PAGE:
Miguel Cabrera in some elite company at age 27

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Miguel Cabrera turned 27 years old yesterday and celebrated with his 212th career homer, which got me curious about where his production at his age ranks in baseball history.
After all, Cabrera was a full-time player for a World Series team at age 20, has played at least 155 games in every year since then, and has never hit fewer than 25 homers, driven in fewer than 100 runs, or batted below .290 in a full season.
He still has another 150 or so games to include in his “through age 27” production, but assuming he matches last year’s numbers (.324/.396/.547 with 34 homers and 103 RBIs) here’s where Cabrera would rank in various categories among players at the end of their age-27 seasons:
Games: 1,200 (20th)
Hits: 1,418 (12th)
Doubles: 287 (4th)
Homers: 243 (12th)
RBIs: 856 (10th)
Total Bases: 2,458 (9th)
Extra-Base Hits: 542 (10th)
Not bad, huh?
Cabrera may be overlooked at times because he’s never blasted 40 homers or finished higher than fourth in the MVP balloting–and certainly didn’t make any fans with his drunken arrest last October–but in terms of consistent excellence few hitters in baseball history can match him at this stage of their careers.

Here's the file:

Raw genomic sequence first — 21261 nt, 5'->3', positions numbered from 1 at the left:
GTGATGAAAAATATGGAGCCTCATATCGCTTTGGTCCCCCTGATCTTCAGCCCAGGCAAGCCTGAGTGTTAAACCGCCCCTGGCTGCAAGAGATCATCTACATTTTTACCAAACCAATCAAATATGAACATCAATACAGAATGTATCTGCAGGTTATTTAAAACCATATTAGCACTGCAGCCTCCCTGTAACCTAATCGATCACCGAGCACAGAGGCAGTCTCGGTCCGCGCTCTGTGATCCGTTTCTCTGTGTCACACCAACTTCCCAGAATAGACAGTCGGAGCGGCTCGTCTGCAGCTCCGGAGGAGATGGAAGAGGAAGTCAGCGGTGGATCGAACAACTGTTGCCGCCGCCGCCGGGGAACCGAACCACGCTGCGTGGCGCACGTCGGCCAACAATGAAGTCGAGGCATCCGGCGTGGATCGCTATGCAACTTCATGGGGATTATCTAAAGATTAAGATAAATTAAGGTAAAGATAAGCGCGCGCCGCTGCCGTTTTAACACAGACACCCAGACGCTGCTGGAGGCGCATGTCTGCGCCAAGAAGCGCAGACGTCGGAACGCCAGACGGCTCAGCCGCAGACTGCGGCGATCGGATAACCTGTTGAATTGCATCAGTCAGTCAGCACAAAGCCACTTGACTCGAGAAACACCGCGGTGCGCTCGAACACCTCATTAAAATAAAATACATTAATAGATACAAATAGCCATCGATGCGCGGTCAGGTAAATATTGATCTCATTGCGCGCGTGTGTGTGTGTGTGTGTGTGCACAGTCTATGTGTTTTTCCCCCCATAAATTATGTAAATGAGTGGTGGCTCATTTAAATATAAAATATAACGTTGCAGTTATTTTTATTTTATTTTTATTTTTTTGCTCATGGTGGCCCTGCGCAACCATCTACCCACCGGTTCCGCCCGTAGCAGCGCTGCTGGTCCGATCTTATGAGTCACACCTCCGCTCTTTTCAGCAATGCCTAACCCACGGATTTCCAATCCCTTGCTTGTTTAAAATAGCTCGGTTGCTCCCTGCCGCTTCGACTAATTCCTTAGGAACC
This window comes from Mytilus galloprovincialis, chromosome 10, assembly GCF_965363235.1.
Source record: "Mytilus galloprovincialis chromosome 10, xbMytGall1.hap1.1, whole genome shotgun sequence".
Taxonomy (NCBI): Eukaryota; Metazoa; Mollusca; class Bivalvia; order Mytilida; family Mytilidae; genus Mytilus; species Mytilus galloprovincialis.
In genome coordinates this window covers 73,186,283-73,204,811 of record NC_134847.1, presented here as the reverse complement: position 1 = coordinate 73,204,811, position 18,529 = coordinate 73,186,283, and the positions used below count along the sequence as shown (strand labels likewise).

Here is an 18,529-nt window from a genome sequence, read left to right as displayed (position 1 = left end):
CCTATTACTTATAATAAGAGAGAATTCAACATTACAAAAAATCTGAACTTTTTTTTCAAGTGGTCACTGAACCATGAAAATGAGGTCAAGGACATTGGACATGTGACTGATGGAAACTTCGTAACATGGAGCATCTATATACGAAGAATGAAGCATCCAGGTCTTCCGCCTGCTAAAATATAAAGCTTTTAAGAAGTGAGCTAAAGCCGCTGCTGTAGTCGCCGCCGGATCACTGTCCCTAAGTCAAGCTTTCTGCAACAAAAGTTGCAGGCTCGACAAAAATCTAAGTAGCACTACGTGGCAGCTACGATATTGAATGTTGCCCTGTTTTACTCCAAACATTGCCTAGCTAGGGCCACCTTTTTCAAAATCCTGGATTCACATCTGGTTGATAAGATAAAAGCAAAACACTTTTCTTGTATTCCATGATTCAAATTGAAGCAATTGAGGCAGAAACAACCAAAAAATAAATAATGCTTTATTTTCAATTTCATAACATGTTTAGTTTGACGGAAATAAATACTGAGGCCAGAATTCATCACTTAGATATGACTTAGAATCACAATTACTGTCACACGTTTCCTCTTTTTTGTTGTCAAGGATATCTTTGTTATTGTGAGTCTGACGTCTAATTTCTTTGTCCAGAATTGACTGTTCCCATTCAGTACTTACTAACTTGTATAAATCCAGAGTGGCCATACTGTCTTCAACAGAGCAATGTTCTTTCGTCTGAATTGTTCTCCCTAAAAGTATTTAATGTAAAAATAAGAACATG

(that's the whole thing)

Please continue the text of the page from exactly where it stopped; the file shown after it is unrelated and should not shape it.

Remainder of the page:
Today’s birthday boy isn’t bad either: Joe Mauer joins Cabrera at age 27 today and the reigning MVP already has more batting titles than every other catcher in baseball history combined. Also born in 1983? Zack Greinke, Jose Reyes, Hanley Ramirez, Justin Verlander, Nick Markakis, Dustin Pedroia, Ryan Braun, and Cole Hamels. Oh, and me (although my numbers through age 27 don’t compare so favorably).

Report: Momentum in talks between Mariners, Jon Jay

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MLB.com’s Mark Feinsand reports that there is some momentum in talks between the Mariners and free agent outfielder Jon Jay.

Jay, 32, hit .296/.374/.375 in 433 plate appearances with the Cubs last season, which is adequate. He’s heralded more for his defense and his ability to play all three outfield spots.

The Mariners are losing center fielder Jarrod Dyson to free agency and likely don’t want to rely on Guillermo Heredia next season, hence the interest in Jay. The free agent class for center fielders is otherwise relatively weak.